NEW FOOD BOX DISTRIBUTION SCHEDULE

    • NEW: Distribution has resumed to indoor food box shopping from 10:30 a.m. to 1:30 p.m. on Thursdays and Saturdays. Drive up distribution has been discontinued. Please park your car, do not block any driveways; come in through gate on 72nd Ave.; bring shopping bags.

Ecumenical Ministries of Oregon’s Northeast Emergency Food Program (NEFP) meets the urgent food needs for over 40,000 people each month.

Since the COVID pandemic began, NEFP has served over one million individuals (an increase of 1,300 percent) and distributed 50 million pounds of food. Watch KGW News story, Portland emergency food program seeing more than 10 times as many people as it did pre-pandemic, (Nov. 8, 2021).

View NEFP's food box distribution in action in the Oregon Food Bank video "Addressing Hunger in the Wake of COVID-19."

Many of the families and individuals we serve only need to come once or twice, in urgent and often devastating emergencies. Others have been coming for years, like clockwork, struggling with a social emergency of disparity, inequality and a perpetual lack of resources. This is where NEFP comes in, helping people from falling through the cracks.

Learn more about:  Who We Are | Our Services | Our Supporters

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WHO WE ARE

projects main image NEFP volunteer 2020Northeast Emergency Food Program meets the urgent food needs of our Portland metro area neighbors, primarily people living in east Portland, especially east of 82nd Avenue. However, unlike many other food pantries in the region, we do not have a geographic boundary—meaning, people come to us from across the tri-county region of northwest Oregon, as well as southwest Washington. We are also able to help those who are experiencing houselessness and those who are undocumented. Further, we are open on Saturdays, which allows us to serve families who work during the week.

In addition to meeting the urgent needs of these neighbors, NEFP also works to develop community solutions to secure access to adequate, affordable and healthy food. We ground our work in the belief that nutritious food is a basic human need and a building block for a healthy life of possibility.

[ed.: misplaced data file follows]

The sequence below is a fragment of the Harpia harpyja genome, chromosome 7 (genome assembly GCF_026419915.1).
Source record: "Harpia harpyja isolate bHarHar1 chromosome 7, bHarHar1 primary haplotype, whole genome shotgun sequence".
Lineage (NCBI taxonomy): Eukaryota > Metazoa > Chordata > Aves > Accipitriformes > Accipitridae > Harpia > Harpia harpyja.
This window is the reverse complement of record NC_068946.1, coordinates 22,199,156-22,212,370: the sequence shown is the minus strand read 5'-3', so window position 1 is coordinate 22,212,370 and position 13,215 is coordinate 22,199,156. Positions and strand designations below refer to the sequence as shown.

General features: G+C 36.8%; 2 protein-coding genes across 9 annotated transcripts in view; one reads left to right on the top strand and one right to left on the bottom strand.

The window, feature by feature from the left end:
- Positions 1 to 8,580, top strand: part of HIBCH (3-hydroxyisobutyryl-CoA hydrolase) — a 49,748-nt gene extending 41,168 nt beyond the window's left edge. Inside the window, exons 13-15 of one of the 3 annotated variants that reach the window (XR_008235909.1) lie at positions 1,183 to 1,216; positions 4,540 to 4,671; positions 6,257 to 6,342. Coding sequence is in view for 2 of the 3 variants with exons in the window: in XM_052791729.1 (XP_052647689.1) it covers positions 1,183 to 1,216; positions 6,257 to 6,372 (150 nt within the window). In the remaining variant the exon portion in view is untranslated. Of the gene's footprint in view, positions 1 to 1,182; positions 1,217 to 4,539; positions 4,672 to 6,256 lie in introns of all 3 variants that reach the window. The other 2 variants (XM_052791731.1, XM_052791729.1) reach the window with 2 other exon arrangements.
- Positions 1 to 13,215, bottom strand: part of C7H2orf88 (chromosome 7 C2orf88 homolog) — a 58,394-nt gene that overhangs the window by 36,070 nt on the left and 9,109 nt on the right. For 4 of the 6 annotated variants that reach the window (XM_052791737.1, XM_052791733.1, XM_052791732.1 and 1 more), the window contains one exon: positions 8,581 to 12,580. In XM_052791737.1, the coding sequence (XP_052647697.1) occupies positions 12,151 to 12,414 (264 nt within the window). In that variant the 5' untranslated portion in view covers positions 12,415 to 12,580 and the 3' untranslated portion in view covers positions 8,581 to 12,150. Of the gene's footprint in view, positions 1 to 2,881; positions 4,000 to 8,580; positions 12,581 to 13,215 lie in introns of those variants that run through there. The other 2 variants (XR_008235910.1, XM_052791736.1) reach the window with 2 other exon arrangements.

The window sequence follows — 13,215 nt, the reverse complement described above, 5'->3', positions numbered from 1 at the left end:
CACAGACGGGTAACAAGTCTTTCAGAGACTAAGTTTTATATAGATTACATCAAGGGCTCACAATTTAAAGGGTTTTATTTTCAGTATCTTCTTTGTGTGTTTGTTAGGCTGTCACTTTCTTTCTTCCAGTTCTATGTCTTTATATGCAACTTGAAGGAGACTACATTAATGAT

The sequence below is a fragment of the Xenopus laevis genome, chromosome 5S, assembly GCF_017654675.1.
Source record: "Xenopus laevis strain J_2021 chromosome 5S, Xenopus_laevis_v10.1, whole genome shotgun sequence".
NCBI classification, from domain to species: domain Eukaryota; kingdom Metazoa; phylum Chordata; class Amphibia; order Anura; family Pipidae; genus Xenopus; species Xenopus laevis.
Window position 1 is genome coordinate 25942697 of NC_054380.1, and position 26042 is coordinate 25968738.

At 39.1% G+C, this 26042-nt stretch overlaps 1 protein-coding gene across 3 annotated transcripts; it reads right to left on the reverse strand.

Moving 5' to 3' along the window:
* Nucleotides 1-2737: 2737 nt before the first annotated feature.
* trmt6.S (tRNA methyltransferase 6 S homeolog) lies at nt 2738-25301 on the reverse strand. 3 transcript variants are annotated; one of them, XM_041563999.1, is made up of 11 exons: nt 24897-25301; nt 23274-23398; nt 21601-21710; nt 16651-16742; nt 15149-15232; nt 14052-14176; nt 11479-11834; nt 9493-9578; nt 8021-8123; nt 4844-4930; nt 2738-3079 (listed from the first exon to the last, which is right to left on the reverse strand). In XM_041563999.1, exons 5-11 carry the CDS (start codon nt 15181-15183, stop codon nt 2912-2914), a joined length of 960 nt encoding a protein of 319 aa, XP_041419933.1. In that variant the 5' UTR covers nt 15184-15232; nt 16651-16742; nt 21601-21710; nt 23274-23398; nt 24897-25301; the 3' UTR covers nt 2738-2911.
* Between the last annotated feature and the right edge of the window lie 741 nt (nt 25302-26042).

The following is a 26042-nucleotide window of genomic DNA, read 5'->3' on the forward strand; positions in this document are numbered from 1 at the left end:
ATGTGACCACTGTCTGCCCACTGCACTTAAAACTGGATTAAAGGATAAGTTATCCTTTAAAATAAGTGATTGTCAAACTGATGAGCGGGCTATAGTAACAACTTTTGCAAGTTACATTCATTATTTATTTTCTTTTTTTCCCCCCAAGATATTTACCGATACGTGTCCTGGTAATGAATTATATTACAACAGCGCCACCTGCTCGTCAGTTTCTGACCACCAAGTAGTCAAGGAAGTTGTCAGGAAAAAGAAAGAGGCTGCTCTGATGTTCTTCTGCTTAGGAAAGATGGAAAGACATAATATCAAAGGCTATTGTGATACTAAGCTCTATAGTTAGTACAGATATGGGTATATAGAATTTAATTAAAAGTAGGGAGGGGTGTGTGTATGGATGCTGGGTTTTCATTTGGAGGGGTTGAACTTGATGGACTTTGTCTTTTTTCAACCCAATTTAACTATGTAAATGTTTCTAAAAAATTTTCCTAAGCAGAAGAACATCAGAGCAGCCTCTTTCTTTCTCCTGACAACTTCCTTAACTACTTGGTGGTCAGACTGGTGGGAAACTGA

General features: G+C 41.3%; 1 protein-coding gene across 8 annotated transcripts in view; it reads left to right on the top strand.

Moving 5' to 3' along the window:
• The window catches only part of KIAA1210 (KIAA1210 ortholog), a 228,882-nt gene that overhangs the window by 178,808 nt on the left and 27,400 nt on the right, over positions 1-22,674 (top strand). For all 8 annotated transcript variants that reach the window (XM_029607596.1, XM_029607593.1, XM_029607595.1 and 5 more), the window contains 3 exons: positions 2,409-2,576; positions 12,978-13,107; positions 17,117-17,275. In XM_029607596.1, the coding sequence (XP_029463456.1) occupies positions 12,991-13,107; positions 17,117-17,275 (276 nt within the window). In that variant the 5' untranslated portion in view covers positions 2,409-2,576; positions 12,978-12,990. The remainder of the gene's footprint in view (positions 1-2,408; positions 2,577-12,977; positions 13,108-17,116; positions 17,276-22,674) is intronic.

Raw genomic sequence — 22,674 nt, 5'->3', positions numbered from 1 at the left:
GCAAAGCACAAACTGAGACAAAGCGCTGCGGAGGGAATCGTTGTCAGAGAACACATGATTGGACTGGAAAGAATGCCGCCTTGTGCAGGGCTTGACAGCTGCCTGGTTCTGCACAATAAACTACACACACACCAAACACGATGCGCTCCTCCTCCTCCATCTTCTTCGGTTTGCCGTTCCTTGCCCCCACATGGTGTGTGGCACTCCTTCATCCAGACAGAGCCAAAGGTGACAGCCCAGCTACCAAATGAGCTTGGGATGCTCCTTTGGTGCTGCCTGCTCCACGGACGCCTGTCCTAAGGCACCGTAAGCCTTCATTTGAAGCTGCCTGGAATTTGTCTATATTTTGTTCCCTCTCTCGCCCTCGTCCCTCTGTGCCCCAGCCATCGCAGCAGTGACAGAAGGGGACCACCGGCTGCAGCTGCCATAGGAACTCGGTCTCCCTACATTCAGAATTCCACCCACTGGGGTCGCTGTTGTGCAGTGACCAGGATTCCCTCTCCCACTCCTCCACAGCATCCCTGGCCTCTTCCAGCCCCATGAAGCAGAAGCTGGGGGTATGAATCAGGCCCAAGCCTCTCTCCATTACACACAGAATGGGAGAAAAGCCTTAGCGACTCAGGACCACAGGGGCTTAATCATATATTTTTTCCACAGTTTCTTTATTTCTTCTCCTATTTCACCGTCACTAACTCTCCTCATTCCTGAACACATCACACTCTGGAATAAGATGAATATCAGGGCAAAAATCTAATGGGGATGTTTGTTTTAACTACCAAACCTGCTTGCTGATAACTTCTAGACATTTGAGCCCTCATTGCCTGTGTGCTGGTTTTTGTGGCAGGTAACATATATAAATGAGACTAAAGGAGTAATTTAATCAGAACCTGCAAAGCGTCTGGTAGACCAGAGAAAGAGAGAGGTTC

NEFP is a vital part of Ecumenical Ministries of Oregon's (EMO) direct services.

We primarily serve:
> Families with children; over 40 percent of our recipients are children.
> The unemployed and the underemployed.
> People with special needs, including the disabled and the elderly.
> A high percentage of Immigrants and refugees.
> People experiencing crisis.

projects main image NEFP outside 2020

OUR SERVICES

We provide emergency and urgent care:
> Three- to five-day (or more) supply of nutritious groceries, frequently valued at $200 or more.
> Fresh fruits and vegetables, dairy, bread and meat.
> Weekly distribution of food—primarily fresh produce, grains and proteins—to the Sacajawea Head Start with our mobile pantry*.
> Distribution of food to other EMO programs, including those using HIV Services, Sponsor Organized to Assist Refugees, and Russian Oregon Social Services.
> Through our Service Learners Initiative, we provide job training, skill building and exposure to nonprofit services to 15 to 20 people every year. We work with everyone from graduate school interns to developmentally disabled adults. Our graduates of the program have gone on to find employment in food services, social work and retail management.

*ON HOLD: Sacajawea Mobile Food Pantry—Our host church, Luther Memorial Lutheran Church, has a longstanding relationship with our immediate neighbor, Sacajawea Head Start. With Luther Memorial volunteer and financial support, NEFP has for years offered the 170 families at Sacajawea supplemental food offerings once a week. This type of “backpack program” included staple foods like tuna fish and mac-and-cheese and the occasional fresh food.